Observing our surroundings through one or more of our senses helps focus our attention on the present, calming our minds and anchoring our bodies.
A Mindful Activity Jar gives kids a go-to when they’re looking for something fun to do. Decorating the jar and determining what activities go inside challenges them to think about the kinds of projects, hobbies and games they truly enjoy.
In the beginning of any new year, we hear a lot about resolutions and goal setting. But what is the purpose of these resolutions and promises we make to ourselves? That’s where intention setting comes in.
“I’m feeling flappy,” my five-year-old says, looking up at me. Flappy is our word for feeling restless, or out of sorts, or just not quite right. Whenever that happens, we start by talking about why, but what works better, every time, is hugging him hard, or, failing that, dance parties.
When we notice our breath, we can begin to slow our heart rate and anchor ourselves in the present moment. Using a Rainbow Breathing Wand is a wonderfully visual way to help us notice and regulate our breathing. Here are instructions for making your own Rainbow Breathing Wand plus a guided practice with Mindful Littles Founder Tanuka Gordon.
Using a lightly weighted eye pillow is a wonderful way to release anxiety by stimulating the vagus nerve and slowing the heart rate. Here’s how to make your own eye pillow, either for yourself or as part of a Peace Kit for someone else, plus a simple sleep meditation to help you relax and rest.
While free play outdoors is always a good option for kids, making outdoor time mindful offers additional benefits, like easing anxiety and boosting feelings of calm. This simple Clothing Cut Out project is an engaging activity to do with kids that combines art and the outdoors while helping them tap into mindfulness through their sense of sight.
With a quarantine in progress across many parts of the world, now is a perfect opportunity to encourage kids to be of service at home (they might disagree, but stay with me here).
How To Do It
This activity directs us to use our sense of sight to uncover what might not be readily seen. Step outside — or if the weather’s not exactly cooperating, you can try this indoors. Taking a picture of each find is a great way to tally up how many hearts you see.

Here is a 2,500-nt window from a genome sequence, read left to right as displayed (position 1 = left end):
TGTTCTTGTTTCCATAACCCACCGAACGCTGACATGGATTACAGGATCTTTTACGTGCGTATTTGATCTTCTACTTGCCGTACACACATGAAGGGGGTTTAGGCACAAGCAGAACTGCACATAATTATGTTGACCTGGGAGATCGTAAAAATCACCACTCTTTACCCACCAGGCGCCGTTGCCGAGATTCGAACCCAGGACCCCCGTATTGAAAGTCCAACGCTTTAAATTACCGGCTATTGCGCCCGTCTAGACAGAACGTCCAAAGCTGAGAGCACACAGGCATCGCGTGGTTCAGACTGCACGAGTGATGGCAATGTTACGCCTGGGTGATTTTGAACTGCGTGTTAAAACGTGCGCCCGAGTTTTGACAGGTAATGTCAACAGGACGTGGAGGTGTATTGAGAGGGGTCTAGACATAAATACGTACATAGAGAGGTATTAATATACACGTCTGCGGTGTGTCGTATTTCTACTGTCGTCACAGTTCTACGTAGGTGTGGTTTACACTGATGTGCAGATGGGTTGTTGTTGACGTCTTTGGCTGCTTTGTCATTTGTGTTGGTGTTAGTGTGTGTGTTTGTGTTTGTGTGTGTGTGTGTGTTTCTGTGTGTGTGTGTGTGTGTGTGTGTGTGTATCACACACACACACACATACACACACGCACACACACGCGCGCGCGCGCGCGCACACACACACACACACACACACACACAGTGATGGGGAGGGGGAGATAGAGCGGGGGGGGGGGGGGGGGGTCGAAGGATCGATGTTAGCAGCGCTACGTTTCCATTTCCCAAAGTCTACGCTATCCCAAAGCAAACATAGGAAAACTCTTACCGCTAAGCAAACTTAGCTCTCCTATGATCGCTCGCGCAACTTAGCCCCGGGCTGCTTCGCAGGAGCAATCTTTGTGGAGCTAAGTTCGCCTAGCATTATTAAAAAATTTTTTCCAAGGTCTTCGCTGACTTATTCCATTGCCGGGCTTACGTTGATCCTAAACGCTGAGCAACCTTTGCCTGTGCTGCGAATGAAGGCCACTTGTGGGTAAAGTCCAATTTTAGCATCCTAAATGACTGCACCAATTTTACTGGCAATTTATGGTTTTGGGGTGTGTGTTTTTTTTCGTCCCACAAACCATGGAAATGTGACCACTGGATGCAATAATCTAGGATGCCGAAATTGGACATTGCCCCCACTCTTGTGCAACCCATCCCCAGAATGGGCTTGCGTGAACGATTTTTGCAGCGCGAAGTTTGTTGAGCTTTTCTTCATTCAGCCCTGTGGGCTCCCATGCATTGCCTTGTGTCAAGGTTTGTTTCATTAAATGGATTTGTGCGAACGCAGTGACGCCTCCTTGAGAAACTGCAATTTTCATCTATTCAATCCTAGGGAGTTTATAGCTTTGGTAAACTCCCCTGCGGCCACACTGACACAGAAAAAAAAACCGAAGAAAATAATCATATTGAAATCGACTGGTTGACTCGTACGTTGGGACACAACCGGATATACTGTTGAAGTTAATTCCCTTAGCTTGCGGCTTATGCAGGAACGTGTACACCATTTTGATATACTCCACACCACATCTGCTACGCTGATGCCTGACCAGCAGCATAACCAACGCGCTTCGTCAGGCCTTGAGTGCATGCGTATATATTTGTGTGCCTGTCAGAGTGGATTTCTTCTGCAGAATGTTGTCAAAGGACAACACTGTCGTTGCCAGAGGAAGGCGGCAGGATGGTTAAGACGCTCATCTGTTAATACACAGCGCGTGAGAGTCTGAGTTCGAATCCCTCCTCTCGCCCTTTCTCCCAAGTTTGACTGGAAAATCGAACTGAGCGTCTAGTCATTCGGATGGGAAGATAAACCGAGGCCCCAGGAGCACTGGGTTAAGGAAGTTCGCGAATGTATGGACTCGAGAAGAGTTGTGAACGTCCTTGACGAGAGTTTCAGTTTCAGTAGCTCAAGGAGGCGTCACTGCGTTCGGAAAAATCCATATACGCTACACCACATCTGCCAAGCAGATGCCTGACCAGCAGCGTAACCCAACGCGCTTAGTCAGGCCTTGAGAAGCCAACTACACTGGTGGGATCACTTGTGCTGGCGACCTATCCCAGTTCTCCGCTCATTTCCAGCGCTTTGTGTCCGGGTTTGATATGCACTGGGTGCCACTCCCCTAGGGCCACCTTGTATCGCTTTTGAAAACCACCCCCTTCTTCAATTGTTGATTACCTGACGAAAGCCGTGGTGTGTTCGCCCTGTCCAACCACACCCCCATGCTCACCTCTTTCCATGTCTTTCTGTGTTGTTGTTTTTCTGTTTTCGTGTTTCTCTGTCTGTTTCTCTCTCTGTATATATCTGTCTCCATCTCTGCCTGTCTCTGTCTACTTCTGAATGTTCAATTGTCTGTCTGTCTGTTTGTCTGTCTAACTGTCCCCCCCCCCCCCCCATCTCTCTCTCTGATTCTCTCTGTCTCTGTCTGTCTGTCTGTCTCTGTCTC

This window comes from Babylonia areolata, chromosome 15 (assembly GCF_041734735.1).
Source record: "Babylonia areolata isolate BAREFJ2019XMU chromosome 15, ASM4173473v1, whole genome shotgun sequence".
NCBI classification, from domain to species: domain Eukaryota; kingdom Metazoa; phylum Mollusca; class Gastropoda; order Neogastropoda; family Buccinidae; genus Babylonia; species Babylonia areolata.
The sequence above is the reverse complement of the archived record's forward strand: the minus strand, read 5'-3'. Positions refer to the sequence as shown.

Encourage your little one to look high and low, behind and under different objects: does the bark on that tree grow in a cool pattern? What’s under that pile of leaves?
If snow currently blankets your world, it might be more challenging to find heart shapes. Instead, create treasures for each other to find. Gather sticks of different lengths and lay them out in a heart or use one to draw a heart in the snow. Paint flat rocks with colorful hearts to leave around the neighborhood for others to find or if it’s a clear day, search out heart-shaped cloud formations.
The Power of Observation
When kids turn on their powers of observation, they often come up with delightful insights and share a perspective we might miss. On a recent treasure hunt with my 7-year-old daughter she showed me how simply changing your perspective reveals the unexpected.
A dormant vine clinging to the side of our house didn’t seem like much at first, but when my daughter noticed the way a thin branch curved and looped, she adjusted her point of view until it blended with the rest of the leafless plant to look like a heart (see the photo above for a sample of our finds and a hand-made creation).
Now, when we step outside, we see “found hearts” all around us and point out new ones when we walk the dog or play in the park. Noticing new hearts as the seasons change is especially exciting and motivating. Enjoy your heart-shaped hunt!
The Science Behind the Smiles
Besides enjoying the benefits of fresh air, being outdoors together is a great time to be in the moment with your child and notice the ways nature helps us use our senses to connect with the environment.